WASHINGTON – Examining college performance across the range of U.S. higher education, a new study of college graduation data by the American Enterprise Institute (AEI) reveals that Hispanic students graduate at lower rates than their White peers across similarly ranked colleges, from the nation’s least selective to its most selective institutions. Even many federally designated “Hispanic-Serving” Institutions are graduating fewer than 50 percent of their Hispanic students, and, nationally, 51 percent of Hispanic students who begin college finish a bachelor’s degree within six years, compared to 59 percent of White students, according to the new report.
The study, Rising to the Challenge: Raising Hispanic Graduation Rates as a National Priority, reflects the concern held by national policymakers and researchers over academic achievement among the emerging U.S. Hispanic population and the implications for the nation’s future. Study authors Andrew P. Kelly, Kevin Carey, and Mark Schneider concluded that colleges and universities that perform well in graduating their Hispanic students usually have high completion rates across the board. The results suggest that institutional commitment to college completion drives higher graduation rates for all students, including minorities.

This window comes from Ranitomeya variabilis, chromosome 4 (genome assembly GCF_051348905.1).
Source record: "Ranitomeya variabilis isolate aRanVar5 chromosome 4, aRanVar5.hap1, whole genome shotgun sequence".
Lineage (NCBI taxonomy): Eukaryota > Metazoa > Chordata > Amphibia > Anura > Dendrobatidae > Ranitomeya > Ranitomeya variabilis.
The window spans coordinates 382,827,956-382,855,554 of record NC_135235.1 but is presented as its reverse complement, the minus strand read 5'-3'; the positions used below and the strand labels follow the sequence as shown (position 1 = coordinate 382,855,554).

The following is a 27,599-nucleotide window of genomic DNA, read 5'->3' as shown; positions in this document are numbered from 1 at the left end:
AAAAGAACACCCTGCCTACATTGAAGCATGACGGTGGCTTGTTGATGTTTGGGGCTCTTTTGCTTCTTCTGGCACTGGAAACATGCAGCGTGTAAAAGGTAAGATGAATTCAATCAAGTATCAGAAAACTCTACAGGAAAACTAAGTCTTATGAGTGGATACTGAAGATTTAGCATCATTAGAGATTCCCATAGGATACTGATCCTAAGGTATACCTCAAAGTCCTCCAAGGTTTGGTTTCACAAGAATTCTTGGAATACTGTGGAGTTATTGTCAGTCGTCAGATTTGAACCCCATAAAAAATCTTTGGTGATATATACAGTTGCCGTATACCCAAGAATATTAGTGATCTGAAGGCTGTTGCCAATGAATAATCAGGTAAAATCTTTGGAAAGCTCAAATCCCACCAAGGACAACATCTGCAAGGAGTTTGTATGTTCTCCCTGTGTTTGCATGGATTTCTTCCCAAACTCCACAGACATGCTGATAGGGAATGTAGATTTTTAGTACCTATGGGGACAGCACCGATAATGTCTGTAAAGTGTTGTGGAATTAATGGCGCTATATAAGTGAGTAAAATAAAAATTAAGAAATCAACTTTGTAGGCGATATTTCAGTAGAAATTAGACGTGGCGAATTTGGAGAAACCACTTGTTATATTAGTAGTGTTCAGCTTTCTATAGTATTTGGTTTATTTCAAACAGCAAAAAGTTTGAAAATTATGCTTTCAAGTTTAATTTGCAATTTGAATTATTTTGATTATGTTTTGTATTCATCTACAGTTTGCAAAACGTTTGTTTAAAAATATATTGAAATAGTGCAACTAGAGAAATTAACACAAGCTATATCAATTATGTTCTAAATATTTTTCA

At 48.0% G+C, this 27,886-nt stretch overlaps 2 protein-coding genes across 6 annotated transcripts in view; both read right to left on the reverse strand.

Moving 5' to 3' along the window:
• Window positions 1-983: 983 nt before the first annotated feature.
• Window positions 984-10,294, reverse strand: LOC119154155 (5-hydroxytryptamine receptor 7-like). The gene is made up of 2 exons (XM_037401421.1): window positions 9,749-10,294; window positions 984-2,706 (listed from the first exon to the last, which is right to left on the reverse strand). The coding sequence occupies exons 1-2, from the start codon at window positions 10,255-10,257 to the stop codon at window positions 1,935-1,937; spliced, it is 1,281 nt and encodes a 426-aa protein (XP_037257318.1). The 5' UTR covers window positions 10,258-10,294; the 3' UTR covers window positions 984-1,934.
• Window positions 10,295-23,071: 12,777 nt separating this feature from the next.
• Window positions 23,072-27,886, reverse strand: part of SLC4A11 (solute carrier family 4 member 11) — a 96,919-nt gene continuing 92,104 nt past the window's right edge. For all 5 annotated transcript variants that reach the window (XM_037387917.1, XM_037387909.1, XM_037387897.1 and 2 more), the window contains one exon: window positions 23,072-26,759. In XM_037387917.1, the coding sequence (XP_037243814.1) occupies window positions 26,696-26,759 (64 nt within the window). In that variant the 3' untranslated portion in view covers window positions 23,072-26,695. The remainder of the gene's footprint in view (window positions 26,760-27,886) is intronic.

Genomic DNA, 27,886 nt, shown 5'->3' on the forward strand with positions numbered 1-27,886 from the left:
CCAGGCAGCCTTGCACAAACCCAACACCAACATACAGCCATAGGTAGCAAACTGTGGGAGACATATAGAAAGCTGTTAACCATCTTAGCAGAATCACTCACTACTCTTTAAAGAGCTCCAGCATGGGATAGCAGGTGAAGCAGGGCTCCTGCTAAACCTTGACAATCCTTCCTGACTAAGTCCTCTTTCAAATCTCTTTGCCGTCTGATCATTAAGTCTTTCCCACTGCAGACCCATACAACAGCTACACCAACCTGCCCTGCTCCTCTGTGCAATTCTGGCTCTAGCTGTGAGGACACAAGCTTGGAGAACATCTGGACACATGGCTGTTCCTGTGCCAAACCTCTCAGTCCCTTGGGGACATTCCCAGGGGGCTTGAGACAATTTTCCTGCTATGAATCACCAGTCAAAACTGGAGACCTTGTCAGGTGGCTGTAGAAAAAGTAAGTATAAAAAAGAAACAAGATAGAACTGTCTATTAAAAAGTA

When the study’s researchers investigated graduation rates among similarly selective colleges and universities, they found significant variation in Hispanic graduation rates, indicating that, though student background is important, institutional practices also play a role.
“This data shows quite clearly that colleges and universities cannot place all of the blame on students for failing to graduate,” according to a statement by Kelly, a research fellow at the American Enterprise Institute. “Colleges struggling to graduate their Hispanic students should learn from the successes of leaders like Whittier College, which has successfully closed the gap between its Hispanic and White students.”
Researchers used data from the U.S. Department of Education to examine graduation rates. The schools are grouped by how selective they are in admitting students—noted in six categories ranging from “noncompetitive” to “most competitive,” as determined by the popular Barron’s Profiles of American Colleges.
While many colleges and universities have a lackluster record of graduating their Hispanic students, the report also uncovers many schools that appear to be beating the odds.
“Schools that say ‘we just don’t have the resources’ aren’t trying hard enough,” said Dr. Sharon D. Herzberger, president of Whittier College, which routinely graduates more than 60 percent of its Hispanic students, outperforming most of its peers. “If we can achieve the outcomes we do with our modest endowment, so can many others.”
Rising to the Challenge was funded by a grant from the Bill & Melinda Gates Foundation. This AEI report on college graduation rates was preceded by Diplomas and Dropouts (June 2009), which documented an alarming variation in graduation rates across more than 1,300 American colleges and universities.